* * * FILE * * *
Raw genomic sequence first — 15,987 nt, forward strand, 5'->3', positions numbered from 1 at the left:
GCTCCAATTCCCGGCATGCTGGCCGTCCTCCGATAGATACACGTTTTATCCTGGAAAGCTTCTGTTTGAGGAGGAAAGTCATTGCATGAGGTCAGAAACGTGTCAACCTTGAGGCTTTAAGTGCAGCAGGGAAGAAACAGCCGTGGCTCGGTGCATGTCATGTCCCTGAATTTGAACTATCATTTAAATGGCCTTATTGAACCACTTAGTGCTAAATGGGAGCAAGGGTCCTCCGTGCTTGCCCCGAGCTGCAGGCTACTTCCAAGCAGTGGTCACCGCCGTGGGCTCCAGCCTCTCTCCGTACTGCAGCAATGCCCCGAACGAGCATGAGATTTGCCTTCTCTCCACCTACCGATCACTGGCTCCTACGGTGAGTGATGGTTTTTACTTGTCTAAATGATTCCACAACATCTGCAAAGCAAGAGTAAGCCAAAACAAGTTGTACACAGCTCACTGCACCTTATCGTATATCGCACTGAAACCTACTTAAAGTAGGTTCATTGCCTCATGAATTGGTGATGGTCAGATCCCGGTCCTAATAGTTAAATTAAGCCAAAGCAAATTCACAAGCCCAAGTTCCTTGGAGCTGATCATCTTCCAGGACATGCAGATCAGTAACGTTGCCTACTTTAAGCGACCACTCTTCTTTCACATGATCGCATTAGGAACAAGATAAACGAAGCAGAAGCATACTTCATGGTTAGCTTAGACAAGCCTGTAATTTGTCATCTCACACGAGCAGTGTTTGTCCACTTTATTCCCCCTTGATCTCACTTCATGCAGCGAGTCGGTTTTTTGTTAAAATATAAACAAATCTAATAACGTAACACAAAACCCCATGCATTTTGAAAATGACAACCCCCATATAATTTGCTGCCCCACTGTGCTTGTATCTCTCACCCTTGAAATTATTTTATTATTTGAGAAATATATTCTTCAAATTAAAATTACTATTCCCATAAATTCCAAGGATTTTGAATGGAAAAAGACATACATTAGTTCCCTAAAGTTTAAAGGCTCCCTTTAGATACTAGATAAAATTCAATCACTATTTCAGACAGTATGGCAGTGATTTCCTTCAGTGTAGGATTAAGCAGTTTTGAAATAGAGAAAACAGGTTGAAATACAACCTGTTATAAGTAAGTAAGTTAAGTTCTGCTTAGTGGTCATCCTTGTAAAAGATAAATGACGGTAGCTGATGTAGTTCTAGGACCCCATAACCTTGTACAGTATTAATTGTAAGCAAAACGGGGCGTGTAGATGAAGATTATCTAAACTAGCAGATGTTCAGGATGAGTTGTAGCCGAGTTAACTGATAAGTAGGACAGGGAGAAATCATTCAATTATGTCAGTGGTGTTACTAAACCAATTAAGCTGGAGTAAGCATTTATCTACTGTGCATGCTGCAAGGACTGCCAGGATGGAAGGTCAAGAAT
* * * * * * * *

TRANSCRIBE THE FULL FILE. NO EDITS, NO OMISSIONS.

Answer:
Raw genomic sequence first — 15,987 nt, forward strand, 5'->3', positions numbered from 1 at the left:
GCTCCAATTCCCGGCATGCTGGCCGTCCTCCGATAGATACACGTTTTATCCTGGAAAGCTTCTGTTTGAGGAGGAAAGTCATTGCATGAGGTCAGAAACGTGTCAACCTTGAGGCTTTAAGTGCAGCAGGGAAGAAACAGCCGTGGCTCGGTGCATGTCATGTCCCTGAATTTGAACTATCATTTAAATGGCCTTATTGAACCACTTAGTGCTAAATGGGAGCAAGGGTCCTCCGTGCTTGCCCCGAGCTGCAGGCTACTTCCAAGCAGTGGTCACCGCCGTGGGCTCCAGCCTCTCTCCGTACTGCAGCAATGCCCCGAACGAGCATGAGATTTGCCTTCTCTCCACCTACCGATCACTGGCTCCTACGGTGAGTGATGGTTTTTACTTGTCTAAATGATTCCACAACATCTGCAAAGCAAGAGTAAGCCAAAACAAGTTGTACACAGCTCACTGCACCTTATCGTATATCGCACTGAAACCTACTTAAAGTAGGTTCATTGCCTCATGAATTGGTGATGGTCAGATCCCGGTCCTAATAGTTAAATTAAGCCAAAGCAAATTCACAAGCCCAAGTTCCTTGGAGCTGATCATCTTCCAGGACATGCAGATCAGTAACGTTGCCTACTTTAAGCGACCACTCTTCTTTCACATGATCGCATTAGGAACAAGATAAACGAAGCAGAAGCATACTTCATGGTTAGCTTAGACAAGCCTGTAATTTGTCATCTCACACGAGCAGTGTTTGTCCACTTTATTCCCCCTTGATCTCACTTCATGCAGCGAGTCGGTTTTTTGTTAAAATATAAACAAATCTAATAACGTAACACAAAACCCCATGCATTTTGAAAATGACAACCCCCATATAATTTGCTGCCCCACTGTGCTTGTATCTCTCACCCTTGAAATTATTTTATTATTTGAGAAATATATTCTTCAAATTAAAATTACTATTCCCATAAATTCCAAGGATTTTGAATGGAAAAAGACATACATTAGTTCCCTAAAGTTTAAAGGCTCCCTTTAGATACTAGATAAAATTCAATCACTATTTCAGACAGTATGGCAGTGATTTCCTTCAGTGTAGGATTAAGCAGTTTTGAAATAGAGAAAACAGGTTGAAATACAACCTGTTATAAGTAAGTAAGTTAAGTTCTGCTTAGTGGTCATCCTTGTAAAAGATAAATGACGGTAGCTGATGTAGTTCTAGGACCCCATAACCTTGTACAGTATTAATTGTAAGCAAAACGGGGCGTGTAGATGAAGATTATCTAAACTAGCAGATGTTCAGGATGAGTTGTAGCCGAGTTAACTGATAAGTAGGACAGGGAGAAATCATTCAATTATGTCAGTGGTGTTACTAAACCAATTAAGCTGGAGTAAGCATTTATCTACTGTGCATGCTGCAAGGACTGCCAGGATGGAAGGTCAAGAAT